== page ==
2004: Road to NCAA crown begins now
As the Indianapolis 500 public address announcer says, “Gentlemen, start your engines.”
Well, in Division I men’s golf it’s time to start the engines for the 2004 spring season in the race for NCAA postseason play.
The race’s restart begins Jan. 31-Feb. 1 at Florida’s Gator Invitational in Gainesville, followed by the Ping/Arizona Collegiate Feb. 2-3 in Tucson and the North Florida Mercedes Invitational Feb. 8-10 in Jacksonville, Fla.
From then on it will be a fast-paced, three-month charge to the NCAA Regionals May 20-22 and the NCAA Championship June 1-4.
Each of the three regionals – East at Yale Golf Club in New Haven, Conn.; Central at Purdue’s Kampen GC in West Lafayette, Ind.; and West at Sunriver (Ore.) Golf Club – will feature 27 teams and six individuals who are not members of those teams. The top 10 teams and two individuals at each regional advance to the 72-hole finals at The Homestead Resort’s Cascades Course in Hot Springs, Va.
Last fall provided a good indication as to the favorites heading into the spring, led by Florida, No. 1 in the Golfweek/Sagarin College Rankings. The Gators had five top 3s, including a trio of
victories. Led by Camillo Villegas, Matt Every, Jessie Mudd and James Vargas, Florida is solid throughout its lineup, and has good depth if needed. Don’t expect the Gators to stray too far from the top over the next few months.
No. 2 Clemson, the defending NCAA champion, didn’t win in the fall, but had four top 5s, and with a core that includes Gregg Jones, Matt Hendrix, Jack Ferguson and Brent Delahoussaye, the Tigers will no doubt find the win column this spring. Jones could be the key. The senior is solid and although he is ranked 26th after the fall, he is a better
player than that. If Jones can kick his game up a notch and seriously challenge for medalist honors, don’t be surprised if Clemson doesn’t become the first team since Houston in 1984-85 to win back-to-back national titles.
No. 3 Georgia, No. 4 UCLA and No. 5 Georgia Tech also will remain in the heat of the race. Like Clemson, Georgia did not win in the fall, but the Bulldogs are solid from top to bottom.
UCLA is one of the most veteran teams in the country with four seniors – Steve Conway, John Merrick, Travis Johnson and Roy Moon – and junior John Poucher, and all have NCAA
championship experience. These Bruins are good and certainly have what it takes to win their first NCAA title since 1988. They won three times in the fall, including the Golfweek/Ping Preview at the Homestead.
Georgia Tech may have surprised some in the fall, simply because the Yellow Jackets are a young team that many thought might be a year away. But with a victory at the Gary Koch Invitational, a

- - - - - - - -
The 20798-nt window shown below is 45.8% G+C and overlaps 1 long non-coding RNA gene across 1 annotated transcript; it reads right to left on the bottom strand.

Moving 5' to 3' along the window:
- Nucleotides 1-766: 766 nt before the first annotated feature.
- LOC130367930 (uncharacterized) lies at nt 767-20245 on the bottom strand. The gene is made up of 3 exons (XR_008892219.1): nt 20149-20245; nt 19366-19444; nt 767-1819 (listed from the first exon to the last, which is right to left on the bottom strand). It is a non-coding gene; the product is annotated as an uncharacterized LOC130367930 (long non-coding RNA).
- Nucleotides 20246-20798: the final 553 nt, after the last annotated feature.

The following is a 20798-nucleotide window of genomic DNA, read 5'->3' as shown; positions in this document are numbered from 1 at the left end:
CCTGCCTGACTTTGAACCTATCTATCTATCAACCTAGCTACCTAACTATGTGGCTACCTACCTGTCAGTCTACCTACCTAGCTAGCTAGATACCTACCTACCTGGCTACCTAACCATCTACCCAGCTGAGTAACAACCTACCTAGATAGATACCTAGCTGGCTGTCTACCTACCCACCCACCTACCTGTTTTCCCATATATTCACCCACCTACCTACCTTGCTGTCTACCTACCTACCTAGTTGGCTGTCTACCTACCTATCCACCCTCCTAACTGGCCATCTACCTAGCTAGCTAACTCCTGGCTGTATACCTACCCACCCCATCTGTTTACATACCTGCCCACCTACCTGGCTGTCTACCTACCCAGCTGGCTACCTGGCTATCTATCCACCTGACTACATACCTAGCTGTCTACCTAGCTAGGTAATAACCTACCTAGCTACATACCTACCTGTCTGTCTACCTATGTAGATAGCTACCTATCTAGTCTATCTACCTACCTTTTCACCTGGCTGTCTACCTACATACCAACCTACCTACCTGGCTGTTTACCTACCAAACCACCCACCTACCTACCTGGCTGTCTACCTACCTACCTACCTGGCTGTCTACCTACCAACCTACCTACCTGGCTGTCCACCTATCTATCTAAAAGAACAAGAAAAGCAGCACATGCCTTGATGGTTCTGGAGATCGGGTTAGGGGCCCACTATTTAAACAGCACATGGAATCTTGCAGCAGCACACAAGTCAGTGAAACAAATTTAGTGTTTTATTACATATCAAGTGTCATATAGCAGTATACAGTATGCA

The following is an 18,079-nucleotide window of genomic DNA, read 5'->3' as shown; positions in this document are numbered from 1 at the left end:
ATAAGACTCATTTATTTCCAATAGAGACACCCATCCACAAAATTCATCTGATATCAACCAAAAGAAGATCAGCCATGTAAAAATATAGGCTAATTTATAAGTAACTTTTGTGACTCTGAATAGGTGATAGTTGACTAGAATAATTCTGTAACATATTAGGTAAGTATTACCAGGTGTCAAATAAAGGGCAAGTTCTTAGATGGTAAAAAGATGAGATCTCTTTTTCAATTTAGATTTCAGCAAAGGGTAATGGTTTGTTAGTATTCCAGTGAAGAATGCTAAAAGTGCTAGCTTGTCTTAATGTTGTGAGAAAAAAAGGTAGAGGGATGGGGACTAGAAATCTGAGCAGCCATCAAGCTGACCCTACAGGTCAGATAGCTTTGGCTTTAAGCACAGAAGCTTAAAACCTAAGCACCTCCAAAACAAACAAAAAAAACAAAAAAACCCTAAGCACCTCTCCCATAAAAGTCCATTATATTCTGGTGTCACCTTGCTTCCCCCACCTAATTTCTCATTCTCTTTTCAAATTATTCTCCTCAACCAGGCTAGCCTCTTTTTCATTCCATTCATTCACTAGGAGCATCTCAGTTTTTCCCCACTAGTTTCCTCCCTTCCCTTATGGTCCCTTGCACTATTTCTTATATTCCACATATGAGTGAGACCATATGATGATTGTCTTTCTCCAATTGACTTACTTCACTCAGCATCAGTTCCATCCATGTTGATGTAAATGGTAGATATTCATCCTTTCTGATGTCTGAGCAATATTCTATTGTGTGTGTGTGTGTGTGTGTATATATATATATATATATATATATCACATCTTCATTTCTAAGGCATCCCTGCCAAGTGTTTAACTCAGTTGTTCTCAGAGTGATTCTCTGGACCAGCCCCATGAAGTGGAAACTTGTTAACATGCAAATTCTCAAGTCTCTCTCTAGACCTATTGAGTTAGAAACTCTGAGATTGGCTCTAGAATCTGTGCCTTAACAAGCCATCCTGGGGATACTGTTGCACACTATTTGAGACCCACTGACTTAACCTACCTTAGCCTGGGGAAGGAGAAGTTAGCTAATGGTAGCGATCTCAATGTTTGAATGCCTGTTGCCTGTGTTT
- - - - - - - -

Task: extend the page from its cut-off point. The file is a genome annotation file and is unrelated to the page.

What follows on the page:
second at the Preview and a fifth at Carpet Capital, Tech has shown it is ready.
This quintet is hardly alone in the quest for a national championship. While they lead the way into the spring, there are plenty of worthy and talented challengers, including some semi-surprises such as Minnesota (No. 6 with three victories in four fall starts), California (No. 11 with a pair of victories) and Duke (No. 15 with a third and a first to close the fall).
And don’t forget those Cowboys from Stillwater, Okla. Although they were No. 13 in the final
fallrankings, Oklahoma State is sure to be a force to reckoned with before all is said and done. After opening with an 11th and an eighth, the Cowboys came back to capture the Jerry Pate Intercollegiate. They are young but extremely talented, and with freshman Casey Wittenberg, Golfweek’s 2003 Amateur of the Year, getting settled in, expect Oklahoma State to live up to coach Mike Holder’s high expectations. Wittenberg will miss one spring tournament for sure – the Boilermaker Invitational April 10-11, but he’ll have a pretty good excuse. As runner-up at last year’s U.S. Amateur, he earned an invitation to play in The Masters that week.
Arizona is a team that needs to bounce back this spring and I think that will happen. The Wildcats were No. 11 in Golfweek’s preseason rankings, but finished the fall No. 47. There is only one senior on the team – Chris Nallen – but he’s the guy who will make or break Arizona this season. If Nallen, who won the 2003 Northeast Amateur and was a member of the U.S. Walker Cup team, can be the leader and player he is capable of being, the Wildcats will be racing to the finish line as well.
A few other teams that were not in the preseason top 30 that you should keep an eye on this spring in the run to the regionals include Brigham Young, Colorado State, Indiana, Kansas State, Northwestern, Georgia Southern, Kentucky, Kent State, Kansas, LSU, Colorado and Texas A&M.
The bottom line: There is a wealth of talent out there and it’s spread from coast to coast.
No doubt before the NCAA Championship, there will be some big-time surprises and some major disappointments.
But that’s how it is today in college golf, especially in Division I.